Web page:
French authorities say that the website puts the lives of police officers at risk. The Interior Ministry and a police union had sought the blockage of the site.

But free speech campaigners have said that this could be another way for the governmnet to stiffle Internet freedoms in the country.

[InternationalHeraldTribune] Court Orders French Cop-Watching Site Blocked

A court here has ruled that French Internet service providers must block access to a Web site that shows pictures and videos of police officers arresting suspects, taunting protesters and allegedly committing acts of violence against members of ethnic minorities.

[...] free speech advocates reacted with alarm, saying the ruling, issued Friday, reflected a French tendency to restrict Internet freedoms.

[Guardian] Biggest four UK ISPs switching to 'opt-in' system for pornography

Subscribers to four of the UK's biggest internet service providers will have to "opt in" if they want to view sexually explicit websites, as part of government-sponsored curbs on online pornography.

The prime minister is expected to announce other moves in line with the review, such as restrictions on aggressive advertising campaigns and certain types of images on billboards.

[TheRegister] VeriSign demands website takedown powers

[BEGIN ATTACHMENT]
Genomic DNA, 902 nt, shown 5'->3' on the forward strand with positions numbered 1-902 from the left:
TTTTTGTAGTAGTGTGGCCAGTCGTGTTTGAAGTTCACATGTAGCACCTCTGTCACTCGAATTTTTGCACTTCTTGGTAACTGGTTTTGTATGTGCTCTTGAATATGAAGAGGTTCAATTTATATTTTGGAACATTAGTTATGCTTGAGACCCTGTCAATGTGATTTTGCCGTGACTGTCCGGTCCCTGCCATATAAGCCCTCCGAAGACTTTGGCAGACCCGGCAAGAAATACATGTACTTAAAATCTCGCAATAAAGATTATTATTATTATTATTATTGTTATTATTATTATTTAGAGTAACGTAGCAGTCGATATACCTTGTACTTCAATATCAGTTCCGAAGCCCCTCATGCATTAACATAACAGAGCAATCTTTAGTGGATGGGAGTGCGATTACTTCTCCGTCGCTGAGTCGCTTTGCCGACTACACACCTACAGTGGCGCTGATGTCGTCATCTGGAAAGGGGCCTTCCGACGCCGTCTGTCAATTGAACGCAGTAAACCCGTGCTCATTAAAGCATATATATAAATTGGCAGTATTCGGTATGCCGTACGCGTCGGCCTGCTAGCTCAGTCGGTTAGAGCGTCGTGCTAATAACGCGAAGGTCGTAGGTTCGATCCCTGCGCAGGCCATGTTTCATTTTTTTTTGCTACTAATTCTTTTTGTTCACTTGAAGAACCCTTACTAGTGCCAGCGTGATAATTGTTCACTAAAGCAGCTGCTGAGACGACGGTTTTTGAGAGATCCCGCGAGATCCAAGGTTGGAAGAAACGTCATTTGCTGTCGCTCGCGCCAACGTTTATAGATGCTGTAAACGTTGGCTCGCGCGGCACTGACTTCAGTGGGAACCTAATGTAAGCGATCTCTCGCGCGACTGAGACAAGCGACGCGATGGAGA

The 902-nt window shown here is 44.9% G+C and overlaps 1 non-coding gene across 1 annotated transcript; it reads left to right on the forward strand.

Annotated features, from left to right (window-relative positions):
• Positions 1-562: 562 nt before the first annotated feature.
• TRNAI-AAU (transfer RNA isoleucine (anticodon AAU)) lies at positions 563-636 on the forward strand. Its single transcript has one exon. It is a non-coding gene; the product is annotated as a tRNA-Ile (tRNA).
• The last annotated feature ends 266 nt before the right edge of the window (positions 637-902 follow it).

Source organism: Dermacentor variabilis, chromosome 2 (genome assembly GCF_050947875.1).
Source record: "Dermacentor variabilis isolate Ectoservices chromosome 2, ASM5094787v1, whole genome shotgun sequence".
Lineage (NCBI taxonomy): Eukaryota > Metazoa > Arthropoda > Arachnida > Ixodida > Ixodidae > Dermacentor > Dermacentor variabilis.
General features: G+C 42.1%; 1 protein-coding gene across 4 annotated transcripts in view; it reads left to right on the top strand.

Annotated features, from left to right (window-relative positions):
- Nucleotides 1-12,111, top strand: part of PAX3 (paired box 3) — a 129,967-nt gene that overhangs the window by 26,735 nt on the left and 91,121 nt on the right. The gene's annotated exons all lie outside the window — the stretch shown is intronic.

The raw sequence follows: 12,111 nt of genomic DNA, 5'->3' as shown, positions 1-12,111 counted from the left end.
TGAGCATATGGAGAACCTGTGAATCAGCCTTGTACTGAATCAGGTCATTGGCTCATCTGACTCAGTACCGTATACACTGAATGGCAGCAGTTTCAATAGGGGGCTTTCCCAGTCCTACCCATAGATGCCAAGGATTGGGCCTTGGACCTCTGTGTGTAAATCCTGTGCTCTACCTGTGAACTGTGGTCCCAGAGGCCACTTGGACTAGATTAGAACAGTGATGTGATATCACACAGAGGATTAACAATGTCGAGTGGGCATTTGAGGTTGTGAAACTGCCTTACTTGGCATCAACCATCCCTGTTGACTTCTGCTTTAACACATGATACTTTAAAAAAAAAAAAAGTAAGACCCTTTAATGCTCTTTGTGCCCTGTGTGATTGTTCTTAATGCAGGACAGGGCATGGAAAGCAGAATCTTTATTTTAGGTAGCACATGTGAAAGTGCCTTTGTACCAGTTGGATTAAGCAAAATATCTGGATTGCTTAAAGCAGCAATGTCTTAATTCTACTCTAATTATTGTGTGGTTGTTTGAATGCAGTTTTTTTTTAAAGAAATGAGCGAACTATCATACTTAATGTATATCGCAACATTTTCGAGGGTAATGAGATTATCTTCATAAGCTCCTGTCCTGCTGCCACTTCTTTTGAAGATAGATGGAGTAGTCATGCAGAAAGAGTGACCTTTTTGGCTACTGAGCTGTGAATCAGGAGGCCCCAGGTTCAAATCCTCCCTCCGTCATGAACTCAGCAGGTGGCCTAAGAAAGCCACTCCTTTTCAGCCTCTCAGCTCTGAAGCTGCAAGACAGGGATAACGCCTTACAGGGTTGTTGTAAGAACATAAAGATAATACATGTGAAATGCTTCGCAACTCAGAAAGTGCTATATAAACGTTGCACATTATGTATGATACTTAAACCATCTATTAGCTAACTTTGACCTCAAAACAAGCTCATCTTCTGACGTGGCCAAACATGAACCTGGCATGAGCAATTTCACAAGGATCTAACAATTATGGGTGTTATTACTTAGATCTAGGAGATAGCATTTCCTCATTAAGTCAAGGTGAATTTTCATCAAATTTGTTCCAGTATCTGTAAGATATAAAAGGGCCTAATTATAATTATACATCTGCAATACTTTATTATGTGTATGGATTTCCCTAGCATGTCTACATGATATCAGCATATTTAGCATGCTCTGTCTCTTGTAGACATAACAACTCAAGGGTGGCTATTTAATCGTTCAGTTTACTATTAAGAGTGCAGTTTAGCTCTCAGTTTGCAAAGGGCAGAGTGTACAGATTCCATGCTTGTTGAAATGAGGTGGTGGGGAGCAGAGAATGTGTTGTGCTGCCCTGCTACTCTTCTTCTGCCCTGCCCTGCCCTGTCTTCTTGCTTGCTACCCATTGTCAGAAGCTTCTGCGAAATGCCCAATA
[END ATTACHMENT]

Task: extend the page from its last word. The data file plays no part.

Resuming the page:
VeriSign, which manages the database of all .com internet addresses, wants powers to shut down "non-legitimate" domain names when asked to by law enforcement.

The company said today it wants to be able to enforce the "denial, cancellation or transfer of any registration" in any of a laundry list of scenarios where a domain is deemed to be "abusive".

Senior ICE agents are on record saying that they believe all .com addresses fall under US jurisdiction.

[NYTimes] Battling Internet Censorship Must Evolve, Study Says

A detailed study of Internet censorship in China and Iran shows that blocking techniques are changing rapidly and are becoming significant new obstacles for news organizations, governments and businesses.

The study, being published on Tuesday, focuses on Internet blocking faced by Iranian and Chinese visitors to BBC Web sites during periods of political unrest in the two countries over the last two years.

[TelecomPaper] Assembly votes to allow courts to block anti-consumer sites

The French national assembly [...] approved an article allowing fraud prevention authority DGCCRF to seek a judge's approval to require ISPs to block a website which breaks consumer protection law. [...] Internet users' association Quadrature du Net deplored that too many deputies still fail to understand the "great dangers" involved with website blocking, despite strong criticisms of web filtering.

[ComputerWorld] Pirate Bay website circumvents Belgian blocking

Following a court ruling last week ordering two Belgian Internet service providers to block access to the Pirate Bay website, the organization has set up a new domain name to help users get around the blockade.

Meanwhile digital civil liberties groups have criticized the court's ruling, saying that it undermines fundamental rights.